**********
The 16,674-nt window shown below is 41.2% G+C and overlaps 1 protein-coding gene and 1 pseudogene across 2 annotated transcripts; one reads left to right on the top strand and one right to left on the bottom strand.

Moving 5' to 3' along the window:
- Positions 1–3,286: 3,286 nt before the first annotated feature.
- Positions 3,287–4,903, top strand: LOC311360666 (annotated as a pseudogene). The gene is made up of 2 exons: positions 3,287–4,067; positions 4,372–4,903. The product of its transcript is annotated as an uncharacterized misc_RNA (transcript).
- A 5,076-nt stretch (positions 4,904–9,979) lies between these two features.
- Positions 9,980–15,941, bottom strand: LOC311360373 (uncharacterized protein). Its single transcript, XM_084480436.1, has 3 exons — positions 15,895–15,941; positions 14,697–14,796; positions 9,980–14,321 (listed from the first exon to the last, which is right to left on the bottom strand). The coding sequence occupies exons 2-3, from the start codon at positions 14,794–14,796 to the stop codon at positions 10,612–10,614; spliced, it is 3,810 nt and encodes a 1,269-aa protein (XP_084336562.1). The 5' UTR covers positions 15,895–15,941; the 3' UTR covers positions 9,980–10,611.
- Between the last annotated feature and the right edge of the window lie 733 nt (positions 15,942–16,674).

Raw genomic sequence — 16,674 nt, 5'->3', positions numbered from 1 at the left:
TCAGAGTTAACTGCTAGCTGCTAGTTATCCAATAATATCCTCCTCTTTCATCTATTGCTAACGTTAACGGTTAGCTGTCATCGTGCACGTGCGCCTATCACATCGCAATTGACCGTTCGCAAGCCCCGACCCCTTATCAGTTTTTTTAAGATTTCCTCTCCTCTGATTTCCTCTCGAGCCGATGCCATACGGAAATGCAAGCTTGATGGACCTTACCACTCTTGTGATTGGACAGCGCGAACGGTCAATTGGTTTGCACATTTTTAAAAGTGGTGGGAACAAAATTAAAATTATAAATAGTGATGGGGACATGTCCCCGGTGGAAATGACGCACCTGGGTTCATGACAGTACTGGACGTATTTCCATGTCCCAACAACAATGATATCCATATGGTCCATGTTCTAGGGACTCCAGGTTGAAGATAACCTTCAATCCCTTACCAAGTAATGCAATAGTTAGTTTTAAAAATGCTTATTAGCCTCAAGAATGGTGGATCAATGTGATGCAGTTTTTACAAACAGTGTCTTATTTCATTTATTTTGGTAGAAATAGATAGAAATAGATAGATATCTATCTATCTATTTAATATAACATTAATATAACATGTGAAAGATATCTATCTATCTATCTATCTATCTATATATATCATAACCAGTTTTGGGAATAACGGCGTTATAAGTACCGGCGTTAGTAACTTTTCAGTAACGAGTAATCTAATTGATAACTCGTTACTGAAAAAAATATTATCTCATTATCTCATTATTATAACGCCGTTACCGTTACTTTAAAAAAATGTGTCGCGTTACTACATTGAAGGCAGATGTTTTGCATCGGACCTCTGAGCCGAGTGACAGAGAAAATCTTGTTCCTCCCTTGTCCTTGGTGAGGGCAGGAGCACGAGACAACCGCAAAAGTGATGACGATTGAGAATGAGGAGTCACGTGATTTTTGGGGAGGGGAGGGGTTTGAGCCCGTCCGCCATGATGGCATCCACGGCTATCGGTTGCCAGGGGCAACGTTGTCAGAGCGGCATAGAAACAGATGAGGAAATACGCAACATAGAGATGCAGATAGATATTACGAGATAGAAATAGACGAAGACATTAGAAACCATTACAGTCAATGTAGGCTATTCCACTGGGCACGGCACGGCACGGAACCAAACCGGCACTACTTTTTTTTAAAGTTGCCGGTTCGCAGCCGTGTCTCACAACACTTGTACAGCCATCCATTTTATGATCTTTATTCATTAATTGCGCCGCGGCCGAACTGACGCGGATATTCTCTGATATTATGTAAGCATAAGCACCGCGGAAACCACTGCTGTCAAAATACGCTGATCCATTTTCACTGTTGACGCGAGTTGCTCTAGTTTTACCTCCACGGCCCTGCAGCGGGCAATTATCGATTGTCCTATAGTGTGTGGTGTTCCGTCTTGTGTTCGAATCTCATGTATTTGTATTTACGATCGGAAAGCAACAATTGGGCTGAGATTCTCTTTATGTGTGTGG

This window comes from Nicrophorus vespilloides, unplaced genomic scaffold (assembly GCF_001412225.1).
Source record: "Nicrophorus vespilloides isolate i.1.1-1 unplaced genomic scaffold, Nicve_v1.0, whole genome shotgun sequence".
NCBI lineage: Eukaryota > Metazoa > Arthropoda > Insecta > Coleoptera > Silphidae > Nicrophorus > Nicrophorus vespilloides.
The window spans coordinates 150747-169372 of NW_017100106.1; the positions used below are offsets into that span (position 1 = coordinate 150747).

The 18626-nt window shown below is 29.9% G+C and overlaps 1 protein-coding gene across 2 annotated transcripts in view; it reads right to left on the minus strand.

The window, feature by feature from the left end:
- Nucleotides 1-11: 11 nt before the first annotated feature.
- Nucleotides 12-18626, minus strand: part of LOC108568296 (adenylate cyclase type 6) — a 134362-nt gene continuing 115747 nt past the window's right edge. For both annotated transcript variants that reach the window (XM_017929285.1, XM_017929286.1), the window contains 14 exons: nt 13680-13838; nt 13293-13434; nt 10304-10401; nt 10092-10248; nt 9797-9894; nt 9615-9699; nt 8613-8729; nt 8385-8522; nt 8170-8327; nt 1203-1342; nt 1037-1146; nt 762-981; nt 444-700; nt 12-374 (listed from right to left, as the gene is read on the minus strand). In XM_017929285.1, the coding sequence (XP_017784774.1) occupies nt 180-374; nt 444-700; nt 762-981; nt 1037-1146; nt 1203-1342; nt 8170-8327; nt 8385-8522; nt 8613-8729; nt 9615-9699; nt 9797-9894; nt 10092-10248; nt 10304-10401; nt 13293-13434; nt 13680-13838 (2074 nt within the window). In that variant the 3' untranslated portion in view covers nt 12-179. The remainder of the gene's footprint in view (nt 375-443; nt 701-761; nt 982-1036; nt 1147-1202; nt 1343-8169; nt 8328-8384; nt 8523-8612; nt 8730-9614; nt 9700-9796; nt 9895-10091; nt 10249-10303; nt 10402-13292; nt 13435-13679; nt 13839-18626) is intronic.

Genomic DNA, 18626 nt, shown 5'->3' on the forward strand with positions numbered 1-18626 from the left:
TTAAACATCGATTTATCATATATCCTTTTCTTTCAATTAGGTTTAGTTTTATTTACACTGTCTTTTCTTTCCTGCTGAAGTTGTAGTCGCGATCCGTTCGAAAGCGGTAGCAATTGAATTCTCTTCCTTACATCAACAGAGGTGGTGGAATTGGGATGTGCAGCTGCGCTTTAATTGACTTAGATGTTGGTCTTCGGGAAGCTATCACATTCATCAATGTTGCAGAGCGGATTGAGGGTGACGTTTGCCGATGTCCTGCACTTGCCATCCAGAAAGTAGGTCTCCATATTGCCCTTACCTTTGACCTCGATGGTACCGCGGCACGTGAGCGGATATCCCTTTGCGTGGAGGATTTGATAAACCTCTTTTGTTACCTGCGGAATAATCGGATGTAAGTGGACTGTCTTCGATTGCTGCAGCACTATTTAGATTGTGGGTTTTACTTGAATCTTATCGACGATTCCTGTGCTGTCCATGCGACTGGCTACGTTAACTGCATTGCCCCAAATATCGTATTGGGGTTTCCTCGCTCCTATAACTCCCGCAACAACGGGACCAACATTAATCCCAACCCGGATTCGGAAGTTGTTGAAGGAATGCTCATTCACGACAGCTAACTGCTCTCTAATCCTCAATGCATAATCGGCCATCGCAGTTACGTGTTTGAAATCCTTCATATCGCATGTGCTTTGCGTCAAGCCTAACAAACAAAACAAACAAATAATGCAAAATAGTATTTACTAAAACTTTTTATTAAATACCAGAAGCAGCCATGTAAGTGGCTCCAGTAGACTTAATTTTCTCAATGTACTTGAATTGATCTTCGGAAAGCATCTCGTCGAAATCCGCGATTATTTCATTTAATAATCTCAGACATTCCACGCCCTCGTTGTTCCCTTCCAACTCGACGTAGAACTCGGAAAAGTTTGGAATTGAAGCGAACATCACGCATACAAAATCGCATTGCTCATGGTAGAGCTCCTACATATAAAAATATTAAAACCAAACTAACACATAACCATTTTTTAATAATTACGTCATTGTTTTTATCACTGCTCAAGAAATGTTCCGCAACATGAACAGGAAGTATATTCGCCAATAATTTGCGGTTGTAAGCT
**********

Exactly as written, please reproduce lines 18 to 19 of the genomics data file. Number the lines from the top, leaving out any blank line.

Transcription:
Genomic DNA, 18626 nt, shown 5'->3' on the forward strand with positions numbered 1-18626 from the left:
TTAAACATCGATTTATCATATATCCTTTTCTTTCAATTAGGTTTAGTTTTATTTACACTGTCTTTTCTTTCCTGCTGAAGTTGTAGTCGCGATCCGTTCGAAAGCGGTAGCAATTGAATTCTCTTCCTTACATCAACAGAGGTGGTGGAATTGGGATGTGCAGCTGCGCTTTAATTGACTTAGATGTTGGTCTTCGGGAAGCTATCACATTCATCAATGTTGCAGAGCGGATTGAGGGTGACGTTTGCCGATGTCCTGCACTTGCCATCCAGAAAGTAGGTCTCCATATTGCCCTTACCTTTGACCTCGATGGTACCGCGGCACGTGAGCGGATATCCCTTTGCGTGGAGGATTTGATAAACCTCTTTTGTTACCTGCGGAATAATCGGATGTAAGTGGACTGTCTTCGATTGCTGCAGCACTATTTAGATTGTGGGTTTTACTTGAATCTTATCGACGATTCCTGTGCTGTCCATGCGACTGGCTACGTTAACTGCATTGCCCCAAATATCGTATTGGGGTTTCCTCGCTCCTATAACTCCCGCAACAACGGGACCAACATTAATCCCAACCCGGATTCGGAAGTTGTTGAAGGAATGCTCATTCACGACAGCTAACTGCTCTCTAATCCTCAATGCATAATCGGCCATCGCAGTTACGTGTTTGAAATCCTTCATATCGCATGTGCTTTGCGTCAAGCCTAACAAACAAAACAAACAAATAATGCAAAATAGTATTTACTAAAACTTTTTATTAAATACCAGAAGCAGCCATGTAAGTGGCTCCAGTAGACTTAATTTTCTCAATGTACTTGAATTGATCTTCGGAAAGCATCTCGTCGAAATCCGCGATTATTTCATTTAATAATCTCAGACATTCCACGCCCTCGTTGTTCCCTTCCAACTCGACGTAGAACTCGGAAAAGTTTGGAATTGAAGCGAACATCACGCATACAAAATCGCATTGCTCATGGTAGAGCTCCTACATATAAAAATATTAAAACCAAACTAACACATAACCATTTTTTAATAATTACGTCATTGTTTTTATCACTGCTCAAGAAATGTTCCGCAACATGAACAGGAAGTATATTCGCCAATAATTTGCGGTTGTAAGCT